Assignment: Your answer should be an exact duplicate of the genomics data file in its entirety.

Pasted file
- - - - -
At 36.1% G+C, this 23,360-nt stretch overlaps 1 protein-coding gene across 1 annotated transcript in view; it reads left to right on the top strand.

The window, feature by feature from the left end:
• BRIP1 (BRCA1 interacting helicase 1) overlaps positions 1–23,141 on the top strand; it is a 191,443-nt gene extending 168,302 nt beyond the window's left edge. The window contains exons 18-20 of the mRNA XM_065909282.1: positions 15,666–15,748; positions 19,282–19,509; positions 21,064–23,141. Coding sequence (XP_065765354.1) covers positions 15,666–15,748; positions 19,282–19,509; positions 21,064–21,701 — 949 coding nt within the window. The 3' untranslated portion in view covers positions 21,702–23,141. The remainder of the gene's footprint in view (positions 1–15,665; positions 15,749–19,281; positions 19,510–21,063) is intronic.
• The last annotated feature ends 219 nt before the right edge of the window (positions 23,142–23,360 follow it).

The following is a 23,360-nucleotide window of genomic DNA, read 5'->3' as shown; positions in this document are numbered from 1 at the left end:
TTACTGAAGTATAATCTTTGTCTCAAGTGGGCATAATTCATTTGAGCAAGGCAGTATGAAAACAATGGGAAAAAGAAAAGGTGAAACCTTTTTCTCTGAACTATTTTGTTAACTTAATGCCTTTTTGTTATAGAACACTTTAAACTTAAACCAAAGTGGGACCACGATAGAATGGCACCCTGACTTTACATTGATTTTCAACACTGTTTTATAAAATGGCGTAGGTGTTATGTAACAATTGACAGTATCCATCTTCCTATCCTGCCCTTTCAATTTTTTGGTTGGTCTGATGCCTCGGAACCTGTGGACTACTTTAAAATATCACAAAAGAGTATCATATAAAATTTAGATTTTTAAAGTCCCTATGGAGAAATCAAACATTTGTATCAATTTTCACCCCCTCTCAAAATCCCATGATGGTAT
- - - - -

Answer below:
At 36.1% G+C, this 23,360-nt stretch overlaps 1 protein-coding gene across 1 annotated transcript in view; it reads left to right on the top strand.

The window, feature by feature from the left end:
• BRIP1 (BRCA1 interacting helicase 1) overlaps positions 1–23,141 on the top strand; it is a 191,443-nt gene extending 168,302 nt beyond the window's left edge. The window contains exons 18-20 of the mRNA XM_065909282.1: positions 15,666–15,748; positions 19,282–19,509; positions 21,064–23,141. Coding sequence (XP_065765354.1) covers positions 15,666–15,748; positions 19,282–19,509; positions 21,064–21,701 — 949 coding nt within the window. The 3' untranslated portion in view covers positions 21,702–23,141. The remainder of the gene's footprint in view (positions 1–15,665; positions 15,749–19,281; positions 19,510–21,063) is intronic.
• The last annotated feature ends 219 nt before the right edge of the window (positions 23,142–23,360 follow it).

The following is a 23,360-nucleotide window of genomic DNA, read 5'->3' as shown; positions in this document are numbered from 1 at the left end:
TTACTGAAGTATAATCTTTGTCTCAAGTGGGCATAATTCATTTGAGCAAGGCAGTATGAAAACAATGGGAAAAAGAAAAGGTGAAACCTTTTTCTCTGAACTATTTTGTTAACTTAATGCCTTTTTGTTATAGAACACTTTAAACTTAAACCAAAGTGGGACCACGATAGAATGGCACCCTGACTTTACATTGATTTTCAACACTGTTTTATAAAATGGCGTAGGTGTTATGTAACAATTGACAGTATCCATCTTCCTATCCTGCCCTTTCAATTTTTTGGTTGGTCTGATGCCTCGGAACCTGTGGACTACTTTAAAATATCACAAAAGAGTATCATATAAAATTTAGATTTTTAAAGTCCCTATGGAGAAATCAAACATTTGTATCAATTTTCACCCCCTCTCAAAATCCCATGATGGTAT